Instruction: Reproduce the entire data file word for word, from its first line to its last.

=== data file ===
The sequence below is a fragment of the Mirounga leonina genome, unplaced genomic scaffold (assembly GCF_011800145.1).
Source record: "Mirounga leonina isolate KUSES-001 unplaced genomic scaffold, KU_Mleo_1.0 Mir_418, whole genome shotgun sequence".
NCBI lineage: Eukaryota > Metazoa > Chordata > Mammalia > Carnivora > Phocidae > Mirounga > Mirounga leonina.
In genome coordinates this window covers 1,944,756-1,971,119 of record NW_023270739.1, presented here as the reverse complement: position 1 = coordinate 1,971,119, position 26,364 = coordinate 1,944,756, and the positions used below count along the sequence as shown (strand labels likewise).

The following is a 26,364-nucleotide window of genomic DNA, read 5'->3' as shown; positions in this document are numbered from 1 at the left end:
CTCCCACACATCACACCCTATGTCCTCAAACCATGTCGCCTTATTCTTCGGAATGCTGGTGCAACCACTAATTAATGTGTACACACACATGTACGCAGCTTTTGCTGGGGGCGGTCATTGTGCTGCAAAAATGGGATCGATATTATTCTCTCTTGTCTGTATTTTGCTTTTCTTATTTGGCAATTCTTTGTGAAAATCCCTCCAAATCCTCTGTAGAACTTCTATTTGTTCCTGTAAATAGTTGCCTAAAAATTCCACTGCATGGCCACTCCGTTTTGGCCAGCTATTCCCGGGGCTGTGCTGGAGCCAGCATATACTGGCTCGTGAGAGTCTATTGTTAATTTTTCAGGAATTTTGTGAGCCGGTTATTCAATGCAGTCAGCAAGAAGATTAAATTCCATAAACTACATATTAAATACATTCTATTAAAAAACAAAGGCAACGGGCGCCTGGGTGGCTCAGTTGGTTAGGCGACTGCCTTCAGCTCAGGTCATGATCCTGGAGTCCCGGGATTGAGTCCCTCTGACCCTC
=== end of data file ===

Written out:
The sequence below is a fragment of the Mirounga leonina genome, unplaced genomic scaffold (assembly GCF_011800145.1).
Source record: "Mirounga leonina isolate KUSES-001 unplaced genomic scaffold, KU_Mleo_1.0 Mir_418, whole genome shotgun sequence".
NCBI lineage: Eukaryota > Metazoa > Chordata > Mammalia > Carnivora > Phocidae > Mirounga > Mirounga leonina.
In genome coordinates this window covers 1,944,756-1,971,119 of record NW_023270739.1, presented here as the reverse complement: position 1 = coordinate 1,971,119, position 26,364 = coordinate 1,944,756, and the positions used below count along the sequence as shown (strand labels likewise).

The following is a 26,364-nucleotide window of genomic DNA, read 5'->3' as shown; positions in this document are numbered from 1 at the left end:
CTCCCACACATCACACCCTATGTCCTCAAACCATGTCGCCTTATTCTTCGGAATGCTGGTGCAACCACTAATTAATGTGTACACACACATGTACGCAGCTTTTGCTGGGGGCGGTCATTGTGCTGCAAAAATGGGATCGATATTATTCTCTCTTGTCTGTATTTTGCTTTTCTTATTTGGCAATTCTTTGTGAAAATCCCTCCAAATCCTCTGTAGAACTTCTATTTGTTCCTGTAAATAGTTGCCTAAAAATTCCACTGCATGGCCACTCCGTTTTGGCCAGCTATTCCCGGGGCTGTGCTGGAGCCAGCATATACTGGCTCGTGAGAGTCTATTGTTAATTTTTCAGGAATTTTGTGAGCCGGTTATTCAATGCAGTCAGCAAGAAGATTAAATTCCATAAACTACATATTAAATACATTCTATTAAAAAACAAAGGCAACGGGCGCCTGGGTGGCTCAGTTGGTTAGGCGACTGCCTTCAGCTCAGGTCATGATCCTGGAGTCCCGGGATTGAGTCCCTCTGACCCTC